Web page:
Of course, Wenger left at the end of the season to make way for Unai Emery. The Spaniard tried to give Arsenal a clearer plan in games, but he was so insistent on tweaking it for the opposition that the players never seemed to know exactly what they were supposed to be doing. Wenger’s model of allowing the players more freedom to express themselves was at least a philosophy, and watching this game I was struck by how much more enjoyable this Arsenal team were than what’s come since. I doubt Wenger could have ever turned things around. If he were managing Arsenal today, the lack of structure in possession against deep blocks would be a real issue. But this was an Arsenal team that were genuinely fun to watch despite their shortcomings, and a Leicester that still had some of their most famous identity.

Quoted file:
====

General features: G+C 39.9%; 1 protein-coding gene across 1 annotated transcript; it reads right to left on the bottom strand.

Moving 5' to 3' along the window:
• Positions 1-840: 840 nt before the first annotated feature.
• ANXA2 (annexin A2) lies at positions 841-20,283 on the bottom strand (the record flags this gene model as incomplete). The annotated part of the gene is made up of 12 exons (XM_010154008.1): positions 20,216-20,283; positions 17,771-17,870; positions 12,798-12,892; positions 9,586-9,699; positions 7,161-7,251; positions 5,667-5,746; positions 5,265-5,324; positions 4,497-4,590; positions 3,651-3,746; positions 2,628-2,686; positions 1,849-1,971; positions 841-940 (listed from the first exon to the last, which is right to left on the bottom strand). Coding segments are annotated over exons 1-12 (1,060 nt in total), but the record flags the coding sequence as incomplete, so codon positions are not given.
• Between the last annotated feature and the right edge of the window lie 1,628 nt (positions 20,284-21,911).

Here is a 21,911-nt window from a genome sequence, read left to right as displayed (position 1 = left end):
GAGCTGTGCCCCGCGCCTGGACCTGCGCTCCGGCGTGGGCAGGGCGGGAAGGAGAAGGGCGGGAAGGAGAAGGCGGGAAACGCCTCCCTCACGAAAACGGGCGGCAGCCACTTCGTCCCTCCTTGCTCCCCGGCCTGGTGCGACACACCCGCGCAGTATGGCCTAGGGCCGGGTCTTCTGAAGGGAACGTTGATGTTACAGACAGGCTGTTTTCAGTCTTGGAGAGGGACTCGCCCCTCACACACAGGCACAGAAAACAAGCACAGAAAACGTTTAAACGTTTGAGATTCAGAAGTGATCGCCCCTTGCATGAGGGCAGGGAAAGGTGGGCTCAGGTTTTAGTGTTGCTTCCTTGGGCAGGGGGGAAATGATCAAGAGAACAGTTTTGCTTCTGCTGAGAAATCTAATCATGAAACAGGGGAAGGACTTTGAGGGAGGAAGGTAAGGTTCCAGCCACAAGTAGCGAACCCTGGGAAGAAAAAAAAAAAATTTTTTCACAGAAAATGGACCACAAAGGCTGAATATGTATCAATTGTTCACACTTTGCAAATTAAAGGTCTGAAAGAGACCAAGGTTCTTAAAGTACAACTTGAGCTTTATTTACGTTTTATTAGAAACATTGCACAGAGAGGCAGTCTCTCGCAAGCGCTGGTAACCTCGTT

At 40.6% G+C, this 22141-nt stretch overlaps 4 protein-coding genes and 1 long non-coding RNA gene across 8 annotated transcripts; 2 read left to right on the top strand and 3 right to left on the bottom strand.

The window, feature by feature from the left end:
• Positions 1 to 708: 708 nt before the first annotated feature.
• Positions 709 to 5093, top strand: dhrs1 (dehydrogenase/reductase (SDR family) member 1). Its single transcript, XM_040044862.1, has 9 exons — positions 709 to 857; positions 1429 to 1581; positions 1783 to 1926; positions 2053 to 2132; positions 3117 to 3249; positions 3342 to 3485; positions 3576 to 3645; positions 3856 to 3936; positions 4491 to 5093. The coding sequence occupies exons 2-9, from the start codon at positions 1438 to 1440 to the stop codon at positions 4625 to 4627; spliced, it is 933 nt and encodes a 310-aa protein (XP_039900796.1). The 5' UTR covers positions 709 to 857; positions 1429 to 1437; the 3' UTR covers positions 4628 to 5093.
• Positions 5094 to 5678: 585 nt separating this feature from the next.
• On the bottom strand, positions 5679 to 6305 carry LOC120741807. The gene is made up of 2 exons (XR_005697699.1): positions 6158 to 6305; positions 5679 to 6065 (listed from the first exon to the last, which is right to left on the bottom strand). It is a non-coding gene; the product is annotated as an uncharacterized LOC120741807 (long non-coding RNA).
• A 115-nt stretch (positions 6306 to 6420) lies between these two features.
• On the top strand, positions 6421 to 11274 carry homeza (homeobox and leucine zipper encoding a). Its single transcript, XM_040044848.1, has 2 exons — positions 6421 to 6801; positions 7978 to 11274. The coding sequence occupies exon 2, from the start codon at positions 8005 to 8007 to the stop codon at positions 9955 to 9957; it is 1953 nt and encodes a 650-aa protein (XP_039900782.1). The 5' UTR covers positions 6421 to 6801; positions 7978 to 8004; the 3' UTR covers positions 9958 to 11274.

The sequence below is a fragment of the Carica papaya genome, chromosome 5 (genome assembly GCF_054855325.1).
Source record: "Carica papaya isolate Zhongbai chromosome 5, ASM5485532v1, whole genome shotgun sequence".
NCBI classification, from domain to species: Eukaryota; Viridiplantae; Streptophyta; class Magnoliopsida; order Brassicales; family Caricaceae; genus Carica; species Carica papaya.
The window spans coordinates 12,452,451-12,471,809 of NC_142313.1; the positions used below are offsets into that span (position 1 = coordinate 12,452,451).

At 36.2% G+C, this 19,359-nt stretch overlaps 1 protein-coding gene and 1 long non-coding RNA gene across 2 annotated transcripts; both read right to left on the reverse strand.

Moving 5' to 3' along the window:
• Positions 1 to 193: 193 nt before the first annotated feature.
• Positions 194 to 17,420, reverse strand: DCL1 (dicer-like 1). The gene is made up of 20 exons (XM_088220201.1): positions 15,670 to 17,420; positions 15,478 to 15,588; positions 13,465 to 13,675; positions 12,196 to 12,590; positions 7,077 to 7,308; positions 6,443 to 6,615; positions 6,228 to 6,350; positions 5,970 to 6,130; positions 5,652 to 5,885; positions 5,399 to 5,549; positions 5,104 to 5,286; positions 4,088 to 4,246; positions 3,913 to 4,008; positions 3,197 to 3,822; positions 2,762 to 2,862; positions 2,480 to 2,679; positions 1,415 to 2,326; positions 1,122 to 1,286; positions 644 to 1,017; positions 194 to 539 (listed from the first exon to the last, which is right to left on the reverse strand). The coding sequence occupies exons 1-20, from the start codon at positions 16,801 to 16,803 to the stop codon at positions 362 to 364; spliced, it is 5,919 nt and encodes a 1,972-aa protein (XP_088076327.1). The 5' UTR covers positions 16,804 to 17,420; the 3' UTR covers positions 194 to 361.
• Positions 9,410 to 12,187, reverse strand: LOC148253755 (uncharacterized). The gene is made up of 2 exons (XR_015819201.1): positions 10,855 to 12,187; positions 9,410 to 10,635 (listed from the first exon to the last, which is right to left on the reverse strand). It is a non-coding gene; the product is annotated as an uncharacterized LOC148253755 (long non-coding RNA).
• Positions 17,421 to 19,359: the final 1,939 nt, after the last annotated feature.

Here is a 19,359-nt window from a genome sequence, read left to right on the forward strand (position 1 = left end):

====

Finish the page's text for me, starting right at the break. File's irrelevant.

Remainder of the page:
Article by Grace Robertson